Today, the Army remains committed to providing the best care for its wounded, ill, and injured – in the field, during training, and at home station. AW2 recognizes that warrior care goes far beyond medical treatment. Warrior care includes assisting AW2 Soldiers, Veterans, and Families with everything it takes to fully transition – from coordinating benefits to finding employment. We must ensure that this generation of Soldiers receives the same high level of support that has been the hallmark of Army Strong for 235 years.

Memorial Day

By COL Jim Rice, AW2 Director

On Memorial Day, Americans pause to remember the servicemembers throughout our history who have fallen in the line of duty. We also reflect on the true cost of freedom and the impact defending our freedom has on military Families.

On this important national holiday, I think about the wounded warriors and Family members I’ve gotten to know during my time at AW2. I’ve served in the U.S. Army for more than thirty years, most of my time in the Army Medical Department. From company grade time in Desert Storm to OIF tours as both a battalion and brigade commander, my units tried to ensure Soldiers were treated and evacuated timely and effectively. The response and treatment times for casualties have improved dramatically and have resulted in a significant reduction in combat deaths. The most severely wounded are moving forward post-injury, post-treatment to create new careers and achieve amazing goals due to their Families, great medical teams, and nationwide community support. Just two weeks ago, I was at inaugural Warrior Games watching 200 wounded servicemembers compete at the Olympic Training Center and watched as some realized for the first time that they were seconds away from qualifying to compete at the international Paralympic athlete level. It was powerful to see but only a small representation of the success ALL of our Wounded Warriors can achieve.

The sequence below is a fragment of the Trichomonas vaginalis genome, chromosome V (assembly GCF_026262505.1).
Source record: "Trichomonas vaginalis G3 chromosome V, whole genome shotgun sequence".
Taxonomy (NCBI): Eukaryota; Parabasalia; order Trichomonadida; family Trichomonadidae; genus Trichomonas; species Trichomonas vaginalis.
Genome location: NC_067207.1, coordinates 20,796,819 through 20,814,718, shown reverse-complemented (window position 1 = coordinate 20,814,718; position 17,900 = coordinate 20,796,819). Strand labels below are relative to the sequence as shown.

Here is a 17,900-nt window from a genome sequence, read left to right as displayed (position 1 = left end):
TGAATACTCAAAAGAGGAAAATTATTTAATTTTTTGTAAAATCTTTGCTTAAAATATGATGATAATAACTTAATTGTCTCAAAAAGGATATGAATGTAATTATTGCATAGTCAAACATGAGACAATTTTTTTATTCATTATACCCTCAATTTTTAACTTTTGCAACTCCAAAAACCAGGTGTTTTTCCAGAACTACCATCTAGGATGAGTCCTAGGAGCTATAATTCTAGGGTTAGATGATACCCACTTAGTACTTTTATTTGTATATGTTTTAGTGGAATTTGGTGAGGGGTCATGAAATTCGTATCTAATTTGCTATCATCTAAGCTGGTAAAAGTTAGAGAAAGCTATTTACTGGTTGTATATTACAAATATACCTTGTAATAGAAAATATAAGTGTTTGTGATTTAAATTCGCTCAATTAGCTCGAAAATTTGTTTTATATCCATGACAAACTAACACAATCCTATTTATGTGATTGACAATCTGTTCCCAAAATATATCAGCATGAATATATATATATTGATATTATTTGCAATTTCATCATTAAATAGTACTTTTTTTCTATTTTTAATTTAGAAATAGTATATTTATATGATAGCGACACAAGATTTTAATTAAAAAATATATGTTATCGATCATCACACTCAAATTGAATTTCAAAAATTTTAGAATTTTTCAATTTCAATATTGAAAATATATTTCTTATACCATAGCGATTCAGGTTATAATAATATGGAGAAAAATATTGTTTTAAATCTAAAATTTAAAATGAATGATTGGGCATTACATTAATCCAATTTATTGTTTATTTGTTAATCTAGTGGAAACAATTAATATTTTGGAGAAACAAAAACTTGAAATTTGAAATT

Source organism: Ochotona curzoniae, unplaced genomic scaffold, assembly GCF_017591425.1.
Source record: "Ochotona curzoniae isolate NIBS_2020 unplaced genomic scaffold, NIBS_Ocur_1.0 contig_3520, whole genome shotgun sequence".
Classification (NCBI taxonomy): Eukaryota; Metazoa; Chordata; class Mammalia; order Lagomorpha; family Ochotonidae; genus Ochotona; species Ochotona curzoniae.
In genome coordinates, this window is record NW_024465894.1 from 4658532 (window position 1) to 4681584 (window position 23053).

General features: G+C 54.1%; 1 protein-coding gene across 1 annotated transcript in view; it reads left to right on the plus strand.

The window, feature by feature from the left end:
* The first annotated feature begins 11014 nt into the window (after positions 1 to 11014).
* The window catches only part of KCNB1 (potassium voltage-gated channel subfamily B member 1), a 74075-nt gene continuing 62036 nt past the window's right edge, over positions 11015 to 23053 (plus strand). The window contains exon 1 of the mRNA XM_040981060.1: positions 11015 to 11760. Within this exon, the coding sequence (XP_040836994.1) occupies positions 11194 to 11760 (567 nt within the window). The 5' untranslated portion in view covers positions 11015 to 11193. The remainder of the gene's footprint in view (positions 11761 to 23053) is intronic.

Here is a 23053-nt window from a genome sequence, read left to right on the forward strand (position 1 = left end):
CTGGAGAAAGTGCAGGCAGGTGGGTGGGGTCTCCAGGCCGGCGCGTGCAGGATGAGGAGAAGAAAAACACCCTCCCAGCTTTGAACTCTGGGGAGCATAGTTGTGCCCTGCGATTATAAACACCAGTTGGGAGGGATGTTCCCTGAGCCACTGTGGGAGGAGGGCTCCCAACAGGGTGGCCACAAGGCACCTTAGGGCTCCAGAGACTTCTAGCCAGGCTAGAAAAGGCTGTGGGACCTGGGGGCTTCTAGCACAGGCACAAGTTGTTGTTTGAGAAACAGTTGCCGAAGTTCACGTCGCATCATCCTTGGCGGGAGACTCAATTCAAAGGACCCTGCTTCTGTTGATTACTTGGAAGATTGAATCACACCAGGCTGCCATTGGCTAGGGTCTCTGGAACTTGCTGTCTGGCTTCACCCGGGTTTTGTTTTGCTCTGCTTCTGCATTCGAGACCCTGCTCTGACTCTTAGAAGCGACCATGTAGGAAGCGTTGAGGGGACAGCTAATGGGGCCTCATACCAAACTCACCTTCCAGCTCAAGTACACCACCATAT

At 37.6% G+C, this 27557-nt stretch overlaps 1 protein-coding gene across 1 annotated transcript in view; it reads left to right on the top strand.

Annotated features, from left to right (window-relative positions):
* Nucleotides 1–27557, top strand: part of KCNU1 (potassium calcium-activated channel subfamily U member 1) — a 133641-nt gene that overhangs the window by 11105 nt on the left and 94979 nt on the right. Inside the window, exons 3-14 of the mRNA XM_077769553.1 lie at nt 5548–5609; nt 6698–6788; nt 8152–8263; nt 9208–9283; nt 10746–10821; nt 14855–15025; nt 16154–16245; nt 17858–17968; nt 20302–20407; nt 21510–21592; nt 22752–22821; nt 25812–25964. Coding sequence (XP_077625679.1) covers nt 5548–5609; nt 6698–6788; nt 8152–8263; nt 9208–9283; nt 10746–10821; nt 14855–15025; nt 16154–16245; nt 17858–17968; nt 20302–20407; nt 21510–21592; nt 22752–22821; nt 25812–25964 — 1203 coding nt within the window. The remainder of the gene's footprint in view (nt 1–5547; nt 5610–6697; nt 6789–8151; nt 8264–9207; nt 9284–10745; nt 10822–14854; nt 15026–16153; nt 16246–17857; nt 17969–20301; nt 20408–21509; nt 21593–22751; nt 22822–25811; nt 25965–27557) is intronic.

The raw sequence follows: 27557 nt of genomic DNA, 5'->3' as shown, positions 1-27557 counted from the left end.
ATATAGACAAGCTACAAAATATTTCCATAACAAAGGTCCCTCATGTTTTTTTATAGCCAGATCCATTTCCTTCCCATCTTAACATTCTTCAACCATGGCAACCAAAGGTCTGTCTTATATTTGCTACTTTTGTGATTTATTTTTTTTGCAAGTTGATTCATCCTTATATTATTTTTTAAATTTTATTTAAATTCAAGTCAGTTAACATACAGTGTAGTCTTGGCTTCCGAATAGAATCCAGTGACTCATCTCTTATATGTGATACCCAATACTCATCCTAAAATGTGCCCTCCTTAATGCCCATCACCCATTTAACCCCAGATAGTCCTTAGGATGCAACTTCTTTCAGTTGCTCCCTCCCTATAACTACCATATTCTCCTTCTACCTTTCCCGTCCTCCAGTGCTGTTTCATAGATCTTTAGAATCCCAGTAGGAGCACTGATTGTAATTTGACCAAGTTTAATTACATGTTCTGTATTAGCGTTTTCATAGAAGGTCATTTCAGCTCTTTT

As we spend Memorial Day at barbecues and enjoying friends and Families, I’ll be thinking about those who struggle with this holiday due to the loss of a loved one. While the loss may lessen over the years, it’s always there. My hope is that those left behind can find some level of solace knowing how many around the world appreciate—every day—their loved one’s sacrifice serving our country.